The day began with a two-hour drive to the city of Udine, northeast of Venice. The conversation started off a little rocky, but-equipped with a dictionary for translations-we made the best of it. I tried to learn and understand as much as I could about Marco and his shoeing business during our travel time. I quickly discovered how wrong it is to associate a person’s degree of intelligence with their vocabulary. Marco’s English was very limited, as was my Italian. Have you ever played charades? Throughout a day of “charades,” Marco’s intelligence became very apparent.
Somewhere near Udine, Marco pulled down a dirt road and pointed at a building saying “there,” indicating our first stop. Now I knew why I had never seen a barn in Italy before. I didn’t know what they looked, like, and this solid concrete building was not what I had imaged. He pulled right into an alley on the side of the barn. There was stacked hay, bales of bedding, wheelbarrows lined with forks, and all the barn stuff. I followed his lead as he got out of the car, opened the hatchback, and began loading a wheelbarrow with the few items he carried hidden behind the backseat. He used a bale of shavings as a workbench and laid his shoeing tools out neatly across it.
Marco is a tall man, and his stump was a tall piece of wood. His anvil was blue (I don’t know what kind) and must have only weighed about ·70 pounds. He didn’t have a large supply of tools. I only saw him use one hammer at the anvil and it was a type of cross peen hammer. Marco disappeared behind a wall and returned pushing a cart with a single burner forge on top and a tank beneath which belonged to the farm. Then, from a stall bedded two feet deep, he lead a beautiful horse into the alley, past an older woman busy dusting the stalls, and to the area where we would work. Marco handed me an apron, and I quickly located the broom.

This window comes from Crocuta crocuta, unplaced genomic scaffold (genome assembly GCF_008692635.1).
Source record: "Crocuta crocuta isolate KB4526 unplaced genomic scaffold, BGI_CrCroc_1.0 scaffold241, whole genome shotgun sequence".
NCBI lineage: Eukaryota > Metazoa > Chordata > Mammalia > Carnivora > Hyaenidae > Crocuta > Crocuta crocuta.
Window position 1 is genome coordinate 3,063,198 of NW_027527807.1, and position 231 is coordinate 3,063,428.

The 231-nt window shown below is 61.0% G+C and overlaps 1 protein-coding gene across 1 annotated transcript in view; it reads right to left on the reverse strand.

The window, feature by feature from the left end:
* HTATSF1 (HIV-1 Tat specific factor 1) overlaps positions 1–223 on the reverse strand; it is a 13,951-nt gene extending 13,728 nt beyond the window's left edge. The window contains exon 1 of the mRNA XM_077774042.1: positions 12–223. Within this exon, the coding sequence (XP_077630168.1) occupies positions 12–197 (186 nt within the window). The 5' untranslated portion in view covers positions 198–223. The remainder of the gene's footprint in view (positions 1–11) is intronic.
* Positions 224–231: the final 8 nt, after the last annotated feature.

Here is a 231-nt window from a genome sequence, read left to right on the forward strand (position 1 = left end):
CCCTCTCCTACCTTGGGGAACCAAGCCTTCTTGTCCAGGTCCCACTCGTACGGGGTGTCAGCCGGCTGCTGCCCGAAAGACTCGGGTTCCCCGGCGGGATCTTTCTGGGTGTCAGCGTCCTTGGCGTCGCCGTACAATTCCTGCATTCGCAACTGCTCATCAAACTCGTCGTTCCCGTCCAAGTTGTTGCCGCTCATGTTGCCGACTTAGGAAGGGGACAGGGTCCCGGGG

With this first horse, I watched. All of the horses in this barn were jumping horses, with the exception of a couple of miniatures I found in a small corner stall. There are not many (if any) horses in Michigan’s Upper Peninsula that can be considered “jumpers.” So, I expected the style of shoeing to be different than my everyday work. I watched and kept the broom busy and watched some more. With each horse that was led to the work area, I noticed some similarities in the type of hooves on the horses and the method of Marco’s work, so I quickly began handing Marco his next tool. He continually commented “you are improving! ”
Marco did not use a shoeing box, he left each tool neatly aligned, and when I questioned him about it, he told me he liked the opportunity to constantly view the horse as he retrieved the next tool. He was efficient in his trim and reset the front shoes before beginning on the hind feet. The horses had large, round front feet and long, narrow hind feet. Most of the feet had very low and sometimes under-slung heels. Marco fit the shoes long and full through the quarters and heel and set the shoes back quite far at the toe. The Italian keg shoes he used were made in left and right patterns and front and hind patterns. The lateral branch was punched for four nails and the medial branch for three. Apparently, this was not enough as Marco would punch one more nail hole in front of each toe nail.
He first used a very large punch, followed by a tool familiar to me, a Roy Bloom E head punch, and then a pritchel. Then handing me the shoe, with a bit of sign language and an example, he showed me how he wanted me to cut a leather rim pad. Ah … I now got to actually use a tool.